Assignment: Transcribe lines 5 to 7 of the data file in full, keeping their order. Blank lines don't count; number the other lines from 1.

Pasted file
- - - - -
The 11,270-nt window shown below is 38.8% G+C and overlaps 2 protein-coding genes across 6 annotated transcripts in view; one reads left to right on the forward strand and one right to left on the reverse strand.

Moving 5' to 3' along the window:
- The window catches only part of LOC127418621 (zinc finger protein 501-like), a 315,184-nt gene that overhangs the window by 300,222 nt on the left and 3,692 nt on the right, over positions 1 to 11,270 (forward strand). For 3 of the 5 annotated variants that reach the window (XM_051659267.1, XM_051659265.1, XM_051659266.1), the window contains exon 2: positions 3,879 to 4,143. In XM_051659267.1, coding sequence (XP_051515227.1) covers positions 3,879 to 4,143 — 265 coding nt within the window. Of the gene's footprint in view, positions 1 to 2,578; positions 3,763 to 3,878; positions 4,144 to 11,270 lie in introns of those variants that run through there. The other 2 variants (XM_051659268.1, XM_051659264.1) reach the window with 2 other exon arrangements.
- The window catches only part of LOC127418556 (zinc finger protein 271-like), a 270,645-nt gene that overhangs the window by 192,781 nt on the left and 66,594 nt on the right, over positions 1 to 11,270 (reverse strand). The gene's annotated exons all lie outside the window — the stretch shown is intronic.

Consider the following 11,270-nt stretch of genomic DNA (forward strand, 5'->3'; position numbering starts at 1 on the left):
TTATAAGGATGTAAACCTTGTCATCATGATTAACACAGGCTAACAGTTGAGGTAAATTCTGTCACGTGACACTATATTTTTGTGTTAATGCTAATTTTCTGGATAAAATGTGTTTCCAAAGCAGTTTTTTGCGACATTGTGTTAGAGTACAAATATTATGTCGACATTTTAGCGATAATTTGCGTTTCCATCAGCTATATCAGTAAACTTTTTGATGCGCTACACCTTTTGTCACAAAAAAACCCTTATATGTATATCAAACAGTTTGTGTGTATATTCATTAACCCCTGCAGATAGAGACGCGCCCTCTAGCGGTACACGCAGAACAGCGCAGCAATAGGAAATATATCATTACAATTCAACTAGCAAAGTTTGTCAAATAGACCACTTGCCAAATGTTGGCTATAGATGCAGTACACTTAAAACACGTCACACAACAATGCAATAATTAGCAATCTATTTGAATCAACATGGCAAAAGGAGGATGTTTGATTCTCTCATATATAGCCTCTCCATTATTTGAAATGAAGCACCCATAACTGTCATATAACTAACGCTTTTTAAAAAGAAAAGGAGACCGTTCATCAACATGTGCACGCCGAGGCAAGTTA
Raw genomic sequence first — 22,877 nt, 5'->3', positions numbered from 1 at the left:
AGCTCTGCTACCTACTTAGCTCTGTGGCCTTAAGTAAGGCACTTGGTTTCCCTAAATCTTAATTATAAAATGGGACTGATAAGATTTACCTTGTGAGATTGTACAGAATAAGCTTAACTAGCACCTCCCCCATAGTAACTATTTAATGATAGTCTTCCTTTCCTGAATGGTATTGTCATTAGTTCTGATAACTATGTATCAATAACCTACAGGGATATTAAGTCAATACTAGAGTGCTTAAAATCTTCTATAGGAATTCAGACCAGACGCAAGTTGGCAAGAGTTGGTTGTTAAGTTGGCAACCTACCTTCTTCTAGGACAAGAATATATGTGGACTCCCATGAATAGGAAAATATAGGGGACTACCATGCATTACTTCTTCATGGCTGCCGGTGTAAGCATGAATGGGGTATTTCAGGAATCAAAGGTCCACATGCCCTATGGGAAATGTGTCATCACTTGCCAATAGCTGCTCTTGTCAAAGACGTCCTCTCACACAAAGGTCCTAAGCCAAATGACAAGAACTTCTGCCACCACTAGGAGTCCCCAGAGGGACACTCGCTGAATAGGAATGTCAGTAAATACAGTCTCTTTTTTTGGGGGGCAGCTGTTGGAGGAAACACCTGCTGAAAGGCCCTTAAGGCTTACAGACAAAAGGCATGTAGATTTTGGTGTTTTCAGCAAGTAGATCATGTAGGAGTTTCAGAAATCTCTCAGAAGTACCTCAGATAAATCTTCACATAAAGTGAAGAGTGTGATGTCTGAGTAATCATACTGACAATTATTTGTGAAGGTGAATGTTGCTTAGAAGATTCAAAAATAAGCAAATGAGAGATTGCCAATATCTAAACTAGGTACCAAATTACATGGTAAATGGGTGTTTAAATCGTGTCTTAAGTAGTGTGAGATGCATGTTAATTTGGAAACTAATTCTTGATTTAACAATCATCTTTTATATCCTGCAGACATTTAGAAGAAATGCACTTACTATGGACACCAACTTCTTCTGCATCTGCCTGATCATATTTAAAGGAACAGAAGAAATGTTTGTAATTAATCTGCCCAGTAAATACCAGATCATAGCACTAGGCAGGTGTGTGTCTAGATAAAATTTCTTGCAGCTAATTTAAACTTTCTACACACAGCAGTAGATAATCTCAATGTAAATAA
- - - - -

Consider the following 11,270-nt stretch of genomic DNA (forward strand, 5'->3'; position numbering starts at 1 on the left):
TTATAAGGATGTAAACCTTGTCATCATGATTAACACAGGCTAACAGTTGAGGTAAATTCTGTCACGTGACACTATATTTTTGTGTTAATGCTAATTTTCTGGATAAAATGTGTTTCCAAAGCAGTTTTTTGCGACATTGTGTTAGAGTACAAATATTATGTCGACATTTTAGCGATAATTTGCGTTTCCATCAGCTATATCAGTAAACTTTTTGATGCGCTACACCTTTTGTCACAAAAAAACCCTTATATGTATATCAAACAGTTTGTGTGTATATTCATTAACCCCTGCAGATAGAGACGCGCCCTCTAGCGGTACACGCAGAACAGCGCAGCAATAGGAAATATATCATTACAATTCAACTAGCAAAGTTTGTCAAATAGACCACTTGCCAAATGTTGGCTATAGATGCAGTACACTTAAAACACGTCACACAACAATGCAATAATTAGCAATCTATTTGAATCAACATGGCAAAAGGAGGATGTTTGATTCTCTCATATATAGCCTCTCCATTATTTGAAATGAAGCACCCATAACTGTCATATAACTAACGCTTTTTAAAAAGAAAAGGAGACCGTTCATCAACATGTGCACGCCGAGGCAAGTTA
Raw genomic sequence first — 22,877 nt, 5'->3', positions numbered from 1 at the left: